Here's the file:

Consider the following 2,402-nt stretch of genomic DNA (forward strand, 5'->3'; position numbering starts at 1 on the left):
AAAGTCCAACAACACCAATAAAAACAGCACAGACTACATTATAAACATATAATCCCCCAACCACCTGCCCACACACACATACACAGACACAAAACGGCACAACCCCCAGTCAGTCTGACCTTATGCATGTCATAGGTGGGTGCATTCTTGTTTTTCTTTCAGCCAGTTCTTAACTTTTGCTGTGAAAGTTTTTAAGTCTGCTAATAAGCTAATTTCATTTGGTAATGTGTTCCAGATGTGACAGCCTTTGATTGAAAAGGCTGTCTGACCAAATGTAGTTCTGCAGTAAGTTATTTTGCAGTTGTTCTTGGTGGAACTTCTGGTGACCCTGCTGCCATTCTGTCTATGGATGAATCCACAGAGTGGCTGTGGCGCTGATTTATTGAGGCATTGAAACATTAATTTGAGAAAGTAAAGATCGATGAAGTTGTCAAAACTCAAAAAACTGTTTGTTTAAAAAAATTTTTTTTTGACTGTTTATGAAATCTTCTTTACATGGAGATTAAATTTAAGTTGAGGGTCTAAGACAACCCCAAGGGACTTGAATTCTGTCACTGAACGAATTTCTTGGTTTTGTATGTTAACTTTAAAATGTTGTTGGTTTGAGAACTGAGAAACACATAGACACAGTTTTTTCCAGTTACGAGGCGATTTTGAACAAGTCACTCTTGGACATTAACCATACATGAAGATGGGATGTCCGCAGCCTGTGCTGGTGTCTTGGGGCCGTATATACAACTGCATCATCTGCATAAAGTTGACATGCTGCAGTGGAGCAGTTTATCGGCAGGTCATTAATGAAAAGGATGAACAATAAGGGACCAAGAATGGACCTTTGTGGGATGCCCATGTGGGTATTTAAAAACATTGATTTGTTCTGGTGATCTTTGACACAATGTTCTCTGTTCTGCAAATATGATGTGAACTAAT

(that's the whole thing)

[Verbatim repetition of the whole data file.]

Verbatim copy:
Consider the following 2,402-nt stretch of genomic DNA (forward strand, 5'->3'; position numbering starts at 1 on the left):
AAAGTCCAACAACACCAATAAAAACAGCACAGACTACATTATAAACATATAATCCCCCAACCACCTGCCCACACACACATACACAGACACAAAACGGCACAACCCCCAGTCAGTCTGACCTTATGCATGTCATAGGTGGGTGCATTCTTGTTTTTCTTTCAGCCAGTTCTTAACTTTTGCTGTGAAAGTTTTTAAGTCTGCTAATAAGCTAATTTCATTTGGTAATGTGTTCCAGATGTGACAGCCTTTGATTGAAAAGGCTGTCTGACCAAATGTAGTTCTGCAGTAAGTTATTTTGCAGTTGTTCTTGGTGGAACTTCTGGTGACCCTGCTGCCATTCTGTCTATGGATGAATCCACAGAGTGGCTGTGGCGCTGATTTATTGAGGCATTGAAACATTAATTTGAGAAAGTAAAGATCGATGAAGTTGTCAAAACTCAAAAAACTGTTTGTTTAAAAAAATTTTTTTTTGACTGTTTATGAAATCTTCTTTACATGGAGATTAAATTTAAGTTGAGGGTCTAAGACAACCCCAAGGGACTTGAATTCTGTCACTGAACGAATTTCTTGGTTTTGTATGTTAACTTTAAAATGTTGTTGGTTTGAGAACTGAGAAACACATAGACACAGTTTTTTCCAGTTACGAGGCGATTTTGAACAAGTCACTCTTGGACATTAACCATACATGAAGATGGGATGTCCGCAGCCTGTGCTGGTGTCTTGGGGCCGTATATACAACTGCATCATCTGCATAAAGTTGACATGCTGCAGTGGAGCAGTTTATCGGCAGGTCATTAATGAAAAGGATGAACAATAAGGGACCAAGAATGGACCTTTGTGGGATGCCCATGTGGGTATTTAAAAACATTGATTTGTTCTGGTGATCTTTGACACAATGTTCTCTGTTCTGCAAATATGATGTGAACTAAT